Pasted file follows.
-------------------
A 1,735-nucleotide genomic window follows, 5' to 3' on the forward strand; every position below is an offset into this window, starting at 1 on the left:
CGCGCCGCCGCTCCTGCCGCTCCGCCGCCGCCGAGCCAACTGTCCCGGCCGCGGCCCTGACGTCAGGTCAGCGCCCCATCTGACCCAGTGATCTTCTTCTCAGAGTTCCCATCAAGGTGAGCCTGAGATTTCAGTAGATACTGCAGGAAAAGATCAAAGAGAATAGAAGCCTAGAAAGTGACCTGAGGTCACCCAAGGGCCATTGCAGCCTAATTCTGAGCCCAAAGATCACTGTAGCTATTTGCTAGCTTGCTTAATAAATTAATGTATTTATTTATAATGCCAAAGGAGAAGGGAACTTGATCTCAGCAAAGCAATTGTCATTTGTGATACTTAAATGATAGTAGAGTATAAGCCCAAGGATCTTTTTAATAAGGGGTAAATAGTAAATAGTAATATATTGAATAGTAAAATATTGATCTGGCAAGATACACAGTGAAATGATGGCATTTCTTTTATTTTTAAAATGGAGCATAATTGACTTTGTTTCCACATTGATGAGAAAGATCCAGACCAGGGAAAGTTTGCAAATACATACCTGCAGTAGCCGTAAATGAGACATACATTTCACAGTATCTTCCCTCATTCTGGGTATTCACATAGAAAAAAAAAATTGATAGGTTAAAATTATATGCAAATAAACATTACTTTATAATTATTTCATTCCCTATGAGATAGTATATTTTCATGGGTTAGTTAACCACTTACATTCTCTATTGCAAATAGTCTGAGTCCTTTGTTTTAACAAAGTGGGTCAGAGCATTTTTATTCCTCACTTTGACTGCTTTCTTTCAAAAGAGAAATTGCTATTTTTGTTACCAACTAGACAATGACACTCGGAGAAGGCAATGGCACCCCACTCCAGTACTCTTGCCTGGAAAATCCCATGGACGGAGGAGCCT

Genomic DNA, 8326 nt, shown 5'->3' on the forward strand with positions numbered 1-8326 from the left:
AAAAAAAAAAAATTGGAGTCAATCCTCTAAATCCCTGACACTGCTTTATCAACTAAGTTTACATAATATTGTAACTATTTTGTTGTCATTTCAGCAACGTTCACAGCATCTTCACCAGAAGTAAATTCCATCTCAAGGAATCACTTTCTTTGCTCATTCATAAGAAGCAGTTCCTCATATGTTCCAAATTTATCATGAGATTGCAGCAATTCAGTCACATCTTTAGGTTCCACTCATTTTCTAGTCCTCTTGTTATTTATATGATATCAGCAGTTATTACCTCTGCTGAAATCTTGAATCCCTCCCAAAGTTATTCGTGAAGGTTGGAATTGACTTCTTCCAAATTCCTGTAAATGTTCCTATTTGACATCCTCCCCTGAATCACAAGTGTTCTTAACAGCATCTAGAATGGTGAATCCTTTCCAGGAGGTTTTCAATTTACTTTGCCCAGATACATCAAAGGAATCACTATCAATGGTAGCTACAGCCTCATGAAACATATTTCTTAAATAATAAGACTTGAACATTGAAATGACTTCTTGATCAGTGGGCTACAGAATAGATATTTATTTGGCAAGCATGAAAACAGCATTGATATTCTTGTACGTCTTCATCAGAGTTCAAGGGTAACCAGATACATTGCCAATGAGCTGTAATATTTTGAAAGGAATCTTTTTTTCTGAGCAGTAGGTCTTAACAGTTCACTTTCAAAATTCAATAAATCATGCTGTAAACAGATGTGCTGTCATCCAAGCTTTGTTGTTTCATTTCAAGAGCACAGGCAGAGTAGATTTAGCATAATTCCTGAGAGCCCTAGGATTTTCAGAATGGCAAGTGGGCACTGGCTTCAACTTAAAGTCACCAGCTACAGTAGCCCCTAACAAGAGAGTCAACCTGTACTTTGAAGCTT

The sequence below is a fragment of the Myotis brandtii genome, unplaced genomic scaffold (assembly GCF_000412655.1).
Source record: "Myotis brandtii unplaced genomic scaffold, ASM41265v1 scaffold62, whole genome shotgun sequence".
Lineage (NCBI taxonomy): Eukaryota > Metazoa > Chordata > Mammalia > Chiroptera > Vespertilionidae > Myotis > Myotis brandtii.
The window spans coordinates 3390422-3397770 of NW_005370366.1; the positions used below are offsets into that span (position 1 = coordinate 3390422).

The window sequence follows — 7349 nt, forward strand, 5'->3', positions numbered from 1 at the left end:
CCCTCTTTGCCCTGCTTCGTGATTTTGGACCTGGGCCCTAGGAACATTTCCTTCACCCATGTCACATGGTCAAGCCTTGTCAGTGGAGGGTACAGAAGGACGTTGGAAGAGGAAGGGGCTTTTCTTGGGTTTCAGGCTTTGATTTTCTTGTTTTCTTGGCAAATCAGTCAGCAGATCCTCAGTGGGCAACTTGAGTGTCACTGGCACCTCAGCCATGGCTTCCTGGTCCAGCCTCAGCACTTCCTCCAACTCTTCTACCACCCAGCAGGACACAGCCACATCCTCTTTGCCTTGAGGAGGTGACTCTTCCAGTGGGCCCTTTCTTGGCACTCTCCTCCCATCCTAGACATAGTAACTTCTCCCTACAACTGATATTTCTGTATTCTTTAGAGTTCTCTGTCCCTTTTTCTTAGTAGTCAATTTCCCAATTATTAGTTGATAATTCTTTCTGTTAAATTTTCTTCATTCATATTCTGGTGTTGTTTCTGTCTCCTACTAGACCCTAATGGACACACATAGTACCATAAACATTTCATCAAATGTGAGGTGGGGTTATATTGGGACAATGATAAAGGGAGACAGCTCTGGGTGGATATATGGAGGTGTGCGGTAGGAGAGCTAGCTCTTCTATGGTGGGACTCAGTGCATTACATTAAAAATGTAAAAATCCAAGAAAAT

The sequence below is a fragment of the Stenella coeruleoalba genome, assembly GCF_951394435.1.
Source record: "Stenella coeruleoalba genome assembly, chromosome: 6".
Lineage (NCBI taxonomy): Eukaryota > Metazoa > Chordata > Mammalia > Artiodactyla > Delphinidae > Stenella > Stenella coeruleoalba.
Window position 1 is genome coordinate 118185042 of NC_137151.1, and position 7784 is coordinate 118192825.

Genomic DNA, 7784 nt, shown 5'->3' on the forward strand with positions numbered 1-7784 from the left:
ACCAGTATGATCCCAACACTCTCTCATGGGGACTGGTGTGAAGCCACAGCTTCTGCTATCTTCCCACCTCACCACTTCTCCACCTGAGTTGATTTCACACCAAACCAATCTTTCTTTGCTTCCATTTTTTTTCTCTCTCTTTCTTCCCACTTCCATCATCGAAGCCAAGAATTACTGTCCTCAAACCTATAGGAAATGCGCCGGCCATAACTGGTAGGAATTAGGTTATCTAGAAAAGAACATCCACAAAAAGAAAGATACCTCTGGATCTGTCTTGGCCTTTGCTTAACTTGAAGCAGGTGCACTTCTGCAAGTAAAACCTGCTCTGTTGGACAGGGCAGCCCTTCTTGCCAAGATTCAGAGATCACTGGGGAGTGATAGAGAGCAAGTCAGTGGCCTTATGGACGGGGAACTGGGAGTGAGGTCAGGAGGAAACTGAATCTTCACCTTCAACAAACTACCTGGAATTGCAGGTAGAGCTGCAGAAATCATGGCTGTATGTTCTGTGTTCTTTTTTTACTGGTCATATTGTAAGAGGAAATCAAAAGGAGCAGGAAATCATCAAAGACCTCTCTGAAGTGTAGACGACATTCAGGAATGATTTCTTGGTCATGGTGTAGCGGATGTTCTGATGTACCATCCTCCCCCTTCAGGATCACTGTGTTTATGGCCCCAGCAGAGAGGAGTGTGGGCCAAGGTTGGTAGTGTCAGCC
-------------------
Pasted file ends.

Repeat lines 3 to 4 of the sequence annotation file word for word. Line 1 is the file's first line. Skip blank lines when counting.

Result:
Genomic DNA, 8326 nt, shown 5'->3' on the forward strand with positions numbered 1-8326 from the left:
AAAAAAAAAAAATTGGAGTCAATCCTCTAAATCCCTGACACTGCTTTATCAACTAAGTTTACATAATATTGTAACTATTTTGTTGTCATTTCAGCAACGTTCACAGCATCTTCACCAGAAGTAAATTCCATCTCAAGGAATCACTTTCTTTGCTCATTCATAAGAAGCAGTTCCTCATATGTTCCAAATTTATCATGAGATTGCAGCAATTCAGTCACATCTTTAGGTTCCACTCATTTTCTAGTCCTCTTGTTATTTATATGATATCAGCAGTTATTACCTCTGCTGAAATCTTGAATCCCTCCCAAAGTTATTCGTGAAGGTTGGAATTGACTTCTTCCAAATTCCTGTAAATGTTCCTATTTGACATCCTCCCCTGAATCACAAGTGTTCTTAACAGCATCTAGAATGGTGAATCCTTTCCAGGAGGTTTTCAATTTACTTTGCCCAGATACATCAAAGGAATCACTATCAATGGTAGCTACAGCCTCATGAAACATATTTCTTAAATAATAAGACTTGAACATTGAAATGACTTCTTGATCAGTGGGCTACAGAATAGATATTTATTTGGCAAGCATGAAAACAGCATTGATATTCTTGTACGTCTTCATCAGAGTTCAAGGGTAACCAGATACATTGCCAATGAGCTGTAATATTTTGAAAGGAATCTTTTTTTCTGAGCAGTAGGTCTTAACAGTTCACTTTCAAAATTCAATAAATCATGCTGTAAACAGATGTGCTGTCATCCAAGCTTTGTTGTTTCATTTCAAGAGCACAGGCAGAGTAGATTTAGCATAATTCCTGAGAGCCCTAGGATTTTCAGAATGGCAAGTGGGCACTGGCTTCAACTTAAAGTCACCAGCTACAGTAGCCCCTAACAAGAGAGTCAACCTGTACTTTGAAGCTT